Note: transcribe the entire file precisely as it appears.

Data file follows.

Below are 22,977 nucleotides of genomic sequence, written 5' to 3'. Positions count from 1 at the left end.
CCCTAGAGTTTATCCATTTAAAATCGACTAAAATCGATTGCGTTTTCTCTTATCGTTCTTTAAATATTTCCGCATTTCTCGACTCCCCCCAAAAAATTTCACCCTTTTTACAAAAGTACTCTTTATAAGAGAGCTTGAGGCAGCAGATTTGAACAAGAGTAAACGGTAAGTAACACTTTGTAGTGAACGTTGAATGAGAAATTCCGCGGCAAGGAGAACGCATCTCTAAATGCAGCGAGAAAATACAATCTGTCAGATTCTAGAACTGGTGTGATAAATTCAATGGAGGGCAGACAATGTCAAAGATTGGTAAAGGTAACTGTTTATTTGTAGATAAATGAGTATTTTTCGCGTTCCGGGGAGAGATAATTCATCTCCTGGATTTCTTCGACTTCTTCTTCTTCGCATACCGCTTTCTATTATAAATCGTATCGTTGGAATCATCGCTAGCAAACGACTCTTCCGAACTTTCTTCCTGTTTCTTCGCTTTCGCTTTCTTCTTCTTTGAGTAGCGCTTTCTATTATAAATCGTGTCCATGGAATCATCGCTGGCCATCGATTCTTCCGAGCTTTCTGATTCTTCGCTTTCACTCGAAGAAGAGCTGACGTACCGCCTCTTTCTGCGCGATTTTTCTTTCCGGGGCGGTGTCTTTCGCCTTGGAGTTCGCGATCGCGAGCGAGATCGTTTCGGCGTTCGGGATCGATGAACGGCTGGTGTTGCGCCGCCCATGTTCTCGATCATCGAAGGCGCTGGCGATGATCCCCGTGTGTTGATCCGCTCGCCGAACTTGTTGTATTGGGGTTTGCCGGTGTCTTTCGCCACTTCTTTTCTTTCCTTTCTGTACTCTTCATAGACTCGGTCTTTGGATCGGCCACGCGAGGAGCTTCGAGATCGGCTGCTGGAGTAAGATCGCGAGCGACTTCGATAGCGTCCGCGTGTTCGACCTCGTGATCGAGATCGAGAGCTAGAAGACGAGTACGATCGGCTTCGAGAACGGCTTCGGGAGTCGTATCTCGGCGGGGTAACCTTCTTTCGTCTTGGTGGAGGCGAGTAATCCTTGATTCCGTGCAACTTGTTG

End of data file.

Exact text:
Below are 22,977 nucleotides of genomic sequence, written 5' to 3'. Positions count from 1 at the left end.
CCCTAGAGTTTATCCATTTAAAATCGACTAAAATCGATTGCGTTTTCTCTTATCGTTCTTTAAATATTTCCGCATTTCTCGACTCCCCCCAAAAAATTTCACCCTTTTTACAAAAGTACTCTTTATAAGAGAGCTTGAGGCAGCAGATTTGAACAAGAGTAAACGGTAAGTAACACTTTGTAGTGAACGTTGAATGAGAAATTCCGCGGCAAGGAGAACGCATCTCTAAATGCAGCGAGAAAATACAATCTGTCAGATTCTAGAACTGGTGTGATAAATTCAATGGAGGGCAGACAATGTCAAAGATTGGTAAAGGTAACTGTTTATTTGTAGATAAATGAGTATTTTTCGCGTTCCGGGGAGAGATAATTCATCTCCTGGATTTCTTCGACTTCTTCTTCTTCGCATACCGCTTTCTATTATAAATCGTATCGTTGGAATCATCGCTAGCAAACGACTCTTCCGAACTTTCTTCCTGTTTCTTCGCTTTCGCTTTCTTCTTCTTTGAGTAGCGCTTTCTATTATAAATCGTGTCCATGGAATCATCGCTGGCCATCGATTCTTCCGAGCTTTCTGATTCTTCGCTTTCACTCGAAGAAGAGCTGACGTACCGCCTCTTTCTGCGCGATTTTTCTTTCCGGGGCGGTGTCTTTCGCCTTGGAGTTCGCGATCGCGAGCGAGATCGTTTCGGCGTTCGGGATCGATGAACGGCTGGTGTTGCGCCGCCCATGTTCTCGATCATCGAAGGCGCTGGCGATGATCCCCGTGTGTTGATCCGCTCGCCGAACTTGTTGTATTGGGGTTTGCCGGTGTCTTTCGCCACTTCTTTTCTTTCCTTTCTGTACTCTTCATAGACTCGGTCTTTGGATCGGCCACGCGAGGAGCTTCGAGATCGGCTGCTGGAGTAAGATCGCGAGCGACTTCGATAGCGTCCGCGTGTTCGACCTCGTGATCGAGATCGAGAGCTAGAAGACGAGTACGATCGGCTTCGAGAACGGCTTCGGGAGTCGTATCTCGGCGGGGTAACCTTCTTTCGTCTTGGTGGAGGCGAGTAATCCTTGATTCCGTGCAACTTGTTG